Ask the Expert: How Can I Approach My Local Community Center When My Family's Needs Are Not Met?

Community centers serve as essential resources for its neighbors and aim to create an inclusive environment, though there are some who feel that their family's needs are not being met. The executive director of the JCC Mid-Westchester and her team offer suggestions on how to best advocate for your family and have your voice heard.

It's simple: Just ask!

boy with finger paintParents should view JCC Mid-Westchester and other local community organizations as a resource for them and their children. If they have any concerns whatsoever, they should approach a teacher, social worker, or any of the program directors with their questions or suggestions. Collaboration and communication are key and you should be able to speak with the center’s Executive Director, if need be, to share your needs and concerns.

For example, ask the preschool program director to expand the hours that programming is available to meet the needs of children and their families if that is something that would help you (e.g., our JCC offers extended hours until 6pm).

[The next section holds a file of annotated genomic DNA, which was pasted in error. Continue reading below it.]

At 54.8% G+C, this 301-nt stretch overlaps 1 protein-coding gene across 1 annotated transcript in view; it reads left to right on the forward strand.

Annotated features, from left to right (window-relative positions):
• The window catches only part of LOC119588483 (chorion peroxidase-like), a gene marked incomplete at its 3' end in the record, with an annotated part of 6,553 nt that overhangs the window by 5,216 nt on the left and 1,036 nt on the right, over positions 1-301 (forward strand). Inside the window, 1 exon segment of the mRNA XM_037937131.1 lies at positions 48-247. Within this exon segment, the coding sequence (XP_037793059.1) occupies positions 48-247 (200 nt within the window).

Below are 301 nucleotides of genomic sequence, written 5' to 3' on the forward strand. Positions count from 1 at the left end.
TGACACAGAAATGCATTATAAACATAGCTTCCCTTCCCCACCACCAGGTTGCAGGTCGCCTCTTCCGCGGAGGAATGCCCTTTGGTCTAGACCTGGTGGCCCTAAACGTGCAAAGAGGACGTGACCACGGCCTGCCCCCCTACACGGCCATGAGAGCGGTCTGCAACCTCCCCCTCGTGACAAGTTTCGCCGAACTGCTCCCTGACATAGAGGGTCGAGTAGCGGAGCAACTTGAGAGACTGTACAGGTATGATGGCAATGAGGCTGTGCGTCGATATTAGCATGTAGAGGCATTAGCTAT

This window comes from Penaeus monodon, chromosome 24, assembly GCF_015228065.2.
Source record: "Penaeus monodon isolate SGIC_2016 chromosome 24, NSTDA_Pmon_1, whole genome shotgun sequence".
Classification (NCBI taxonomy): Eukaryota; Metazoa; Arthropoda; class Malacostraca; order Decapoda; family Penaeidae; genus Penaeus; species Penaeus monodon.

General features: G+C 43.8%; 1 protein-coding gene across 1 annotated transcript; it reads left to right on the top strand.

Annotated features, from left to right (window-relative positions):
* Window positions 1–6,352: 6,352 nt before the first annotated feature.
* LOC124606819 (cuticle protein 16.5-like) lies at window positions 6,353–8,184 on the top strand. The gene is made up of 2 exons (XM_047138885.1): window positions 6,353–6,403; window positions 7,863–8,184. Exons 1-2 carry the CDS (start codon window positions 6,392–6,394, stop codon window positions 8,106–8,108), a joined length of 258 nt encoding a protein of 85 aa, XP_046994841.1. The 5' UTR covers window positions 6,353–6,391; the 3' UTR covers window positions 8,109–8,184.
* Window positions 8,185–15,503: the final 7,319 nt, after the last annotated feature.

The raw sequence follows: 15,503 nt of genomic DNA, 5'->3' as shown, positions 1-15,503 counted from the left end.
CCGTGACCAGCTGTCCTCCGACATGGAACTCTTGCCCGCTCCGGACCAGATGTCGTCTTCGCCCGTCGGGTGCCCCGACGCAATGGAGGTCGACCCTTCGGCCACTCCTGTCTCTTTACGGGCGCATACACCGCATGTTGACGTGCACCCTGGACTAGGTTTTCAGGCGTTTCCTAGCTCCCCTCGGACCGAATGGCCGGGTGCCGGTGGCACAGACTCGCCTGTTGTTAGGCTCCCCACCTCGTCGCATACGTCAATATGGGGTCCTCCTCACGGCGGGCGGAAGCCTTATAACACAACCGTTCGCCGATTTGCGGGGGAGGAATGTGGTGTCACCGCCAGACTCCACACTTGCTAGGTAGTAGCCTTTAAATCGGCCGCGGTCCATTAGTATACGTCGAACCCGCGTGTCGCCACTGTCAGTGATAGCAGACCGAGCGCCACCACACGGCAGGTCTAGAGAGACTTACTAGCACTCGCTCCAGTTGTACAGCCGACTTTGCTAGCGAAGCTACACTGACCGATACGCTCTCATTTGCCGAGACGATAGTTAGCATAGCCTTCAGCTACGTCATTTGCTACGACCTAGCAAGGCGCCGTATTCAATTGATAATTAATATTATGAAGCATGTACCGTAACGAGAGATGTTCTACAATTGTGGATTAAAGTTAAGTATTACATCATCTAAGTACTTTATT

In addition, JCC offers a myriad of preschool and early childhood after school programs. Program directors communicate with the pre-schools staff on shared children and families and reach out to the JCC’s social workers when they identify a family or child that may benefit from additional outreach or support.

The goal is to establish an ongoing relationship with families and extended family members of the community so the community organization can respond to each person’s needs in a seamless fashion. In our case, when everyone, including families, administration, and staff communicate openly and work collaboratively to serve the needs of the JCC families, solutions to any issues that may arise should not be hard to find.  

Karen Kolodny is the executive director of Jewish Community Center of Mid-Westchester, a nonprofit organization dedicated to enriching the community by providing cultural, social, educational, and reacreational and fitness programs, and Jewish identity-building opportunities to people of all ages.

Kolodny has certificates from New York University in arts administration and business technology. She earned her bachelor's in civil law and common law from McGill University and a master of law from Cambridge University. She lives in NYC with her husband and two teenage daughters.

Kolodny's colleagues Julie Dorfman, Nancy Kaplan, and Penny Randall, who play essential roles in various departments, including the JCC Mid-Westchester's Early Childhood, Special Education and Services, and Family Center, contributed to this article.